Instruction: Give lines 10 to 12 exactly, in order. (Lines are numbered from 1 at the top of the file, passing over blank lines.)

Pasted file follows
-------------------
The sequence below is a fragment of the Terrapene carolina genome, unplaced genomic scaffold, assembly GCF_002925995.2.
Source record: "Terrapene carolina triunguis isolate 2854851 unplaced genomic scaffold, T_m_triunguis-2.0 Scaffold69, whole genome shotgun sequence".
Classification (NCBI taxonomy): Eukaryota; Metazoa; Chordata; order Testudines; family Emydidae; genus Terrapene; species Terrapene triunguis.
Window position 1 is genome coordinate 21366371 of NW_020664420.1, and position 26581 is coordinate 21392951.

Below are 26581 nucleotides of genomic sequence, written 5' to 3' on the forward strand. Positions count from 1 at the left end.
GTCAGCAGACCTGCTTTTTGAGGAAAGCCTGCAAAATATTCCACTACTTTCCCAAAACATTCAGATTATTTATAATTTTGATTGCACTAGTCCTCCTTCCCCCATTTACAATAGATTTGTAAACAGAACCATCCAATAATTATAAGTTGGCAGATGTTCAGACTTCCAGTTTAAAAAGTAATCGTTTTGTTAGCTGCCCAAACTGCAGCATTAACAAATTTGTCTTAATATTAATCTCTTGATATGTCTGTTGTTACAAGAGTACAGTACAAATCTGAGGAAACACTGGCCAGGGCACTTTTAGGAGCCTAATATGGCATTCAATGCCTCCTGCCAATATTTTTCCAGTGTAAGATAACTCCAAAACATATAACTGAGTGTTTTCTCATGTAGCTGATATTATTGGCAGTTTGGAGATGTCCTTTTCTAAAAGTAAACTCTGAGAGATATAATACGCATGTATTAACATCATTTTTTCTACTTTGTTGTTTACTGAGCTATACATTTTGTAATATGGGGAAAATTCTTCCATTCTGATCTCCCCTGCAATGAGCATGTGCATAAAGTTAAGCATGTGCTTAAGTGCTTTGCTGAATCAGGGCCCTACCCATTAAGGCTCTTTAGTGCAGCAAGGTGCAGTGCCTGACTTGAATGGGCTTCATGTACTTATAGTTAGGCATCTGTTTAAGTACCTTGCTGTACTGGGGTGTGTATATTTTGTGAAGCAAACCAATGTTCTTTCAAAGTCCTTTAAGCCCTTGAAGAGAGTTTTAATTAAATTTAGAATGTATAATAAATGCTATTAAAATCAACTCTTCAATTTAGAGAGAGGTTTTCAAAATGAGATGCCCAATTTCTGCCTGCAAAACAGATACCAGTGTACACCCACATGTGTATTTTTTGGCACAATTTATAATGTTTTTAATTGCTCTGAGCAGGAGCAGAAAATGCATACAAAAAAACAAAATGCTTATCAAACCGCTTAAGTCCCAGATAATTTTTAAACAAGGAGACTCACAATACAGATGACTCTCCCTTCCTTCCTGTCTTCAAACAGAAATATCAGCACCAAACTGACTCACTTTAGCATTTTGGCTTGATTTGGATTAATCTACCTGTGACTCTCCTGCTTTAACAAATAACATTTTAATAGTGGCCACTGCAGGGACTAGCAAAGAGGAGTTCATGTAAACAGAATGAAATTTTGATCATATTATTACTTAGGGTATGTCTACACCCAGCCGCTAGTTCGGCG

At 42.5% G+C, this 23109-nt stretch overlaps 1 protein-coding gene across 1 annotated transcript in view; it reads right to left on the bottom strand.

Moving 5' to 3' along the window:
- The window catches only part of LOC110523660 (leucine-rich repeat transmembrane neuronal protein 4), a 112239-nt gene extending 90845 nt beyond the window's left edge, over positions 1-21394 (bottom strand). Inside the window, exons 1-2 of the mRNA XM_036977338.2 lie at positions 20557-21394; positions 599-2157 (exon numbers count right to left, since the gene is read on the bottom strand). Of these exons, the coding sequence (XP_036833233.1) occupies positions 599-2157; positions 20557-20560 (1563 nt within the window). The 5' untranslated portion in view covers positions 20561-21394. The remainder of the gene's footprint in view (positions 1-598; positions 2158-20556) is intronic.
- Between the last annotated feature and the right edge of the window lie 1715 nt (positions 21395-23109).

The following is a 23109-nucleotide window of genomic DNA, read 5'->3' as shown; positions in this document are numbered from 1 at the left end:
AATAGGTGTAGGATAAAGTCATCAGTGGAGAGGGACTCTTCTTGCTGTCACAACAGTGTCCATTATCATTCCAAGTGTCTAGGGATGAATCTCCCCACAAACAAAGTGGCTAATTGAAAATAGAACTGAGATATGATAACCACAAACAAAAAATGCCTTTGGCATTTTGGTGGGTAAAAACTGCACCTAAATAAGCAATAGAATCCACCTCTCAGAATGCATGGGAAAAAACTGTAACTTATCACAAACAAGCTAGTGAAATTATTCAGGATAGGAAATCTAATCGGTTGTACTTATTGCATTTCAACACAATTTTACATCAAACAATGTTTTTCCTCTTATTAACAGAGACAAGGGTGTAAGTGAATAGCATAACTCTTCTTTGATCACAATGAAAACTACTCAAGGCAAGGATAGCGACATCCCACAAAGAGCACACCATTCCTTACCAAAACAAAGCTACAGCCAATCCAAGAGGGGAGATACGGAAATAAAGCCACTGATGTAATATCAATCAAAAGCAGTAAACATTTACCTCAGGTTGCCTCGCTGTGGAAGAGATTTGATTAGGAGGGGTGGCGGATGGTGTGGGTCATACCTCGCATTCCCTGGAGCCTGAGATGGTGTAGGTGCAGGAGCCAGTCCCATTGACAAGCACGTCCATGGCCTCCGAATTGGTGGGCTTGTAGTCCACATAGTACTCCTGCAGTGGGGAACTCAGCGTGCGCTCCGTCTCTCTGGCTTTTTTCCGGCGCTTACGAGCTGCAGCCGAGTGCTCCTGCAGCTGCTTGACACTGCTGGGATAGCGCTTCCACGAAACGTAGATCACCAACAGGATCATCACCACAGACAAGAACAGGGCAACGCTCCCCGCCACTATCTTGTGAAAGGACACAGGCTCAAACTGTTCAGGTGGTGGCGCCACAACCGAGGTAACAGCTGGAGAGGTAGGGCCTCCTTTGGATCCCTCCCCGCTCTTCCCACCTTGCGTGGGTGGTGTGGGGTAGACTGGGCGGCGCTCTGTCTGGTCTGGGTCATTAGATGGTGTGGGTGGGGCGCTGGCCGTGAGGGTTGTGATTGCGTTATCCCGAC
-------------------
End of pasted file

- Between the last annotated feature and the right edge of the window lie 1715 nt (positions 21395-23109).

The following is a 23109-nucleotide window of genomic DNA, read 5'->3' as shown; positions in this document are numbered from 1 at the left end:
AATAGGTGTAGGATAAAGTCATCAGTGGAGAGGGACTCTTCTTGCTGTCACAACAGTGTCCATTATCATTCCAAGTGTCTAGGGATGAATCTCCCCACAAACAAAGTGGCTAATTGAAAATAGAACTGAGATATGATAACCACAAACAAAAAATGCCTTTGGCATTTTGGTGGGTAAAAACTGCACCTAAATAAGCAATAGAATCCACCTCTCAGAATGCATGGGAAAAAACTGTAACTTATCACAAACAAGCTAGTGAAATTATTCAGGATAGGAAATCTAATCGGTTGTACTTATTGCATTTCAACACAATTTTACATCAAACAATGTTTTTCCTCTTATTAACAGAGACAAGGGTGTAAGTGAATAGCATAACTCTTCTTTGATCACAATGAAAACTACTCAAGGCAAGGATAGCGACATCCCACAAAGAGCACACCATTCCTTACCAAAACAAAGCTACAGCCAATCCAAGAGGGGAGATACGGAAATAAAGCCACTGATGTAATATCAATCAAAAGCAGTAAACATTTACCTCAGGTTGCCTCGCTGTGGAAGAGATTTGATTAGGAGGGGTGGCGGATGGTGTGGGTCATACCTCGCATTCCCTGGAGCCTGAGATGGTGTAGGTGCAGGAGCCAGTCCCATTGACAAGCACGTCCATGGCCTCCGAATTGGTGGGCTTGTAGTCCACATAGTACTCCTGCAGTGGGGAACTCAGCGTGCGCTCCGTCTCTCTGGCTTTTTTCCGGCGCTTACGAGCTGCAGCCGAGTGCTCCTGCAGCTGCTTGACACTGCTGGGATAGCGCTTCCACGAAACGTAGATCACCAACAGGATCATCACCACAGACAAGAACAGGGCAACGCTCCCCGCCACTATCTTGTGAAAGGACACAGGCTCAAACTGTTCAGGTGGTGGCGCCACAACCGAGGTAACAGCTGGAGAGGTAGGGCCTCCTTTGGATCCCTCCCCGCTCTTCCCACCTTGCGTGGGTGGTGTGGGGTAGACTGGGCGGCGCTCTGTCTGGTCTGGGTCATTAGATGGTGTGGGTGGGGCGCTGGCCGTGAGGGTTGTGATTGCGTTATCCCGAC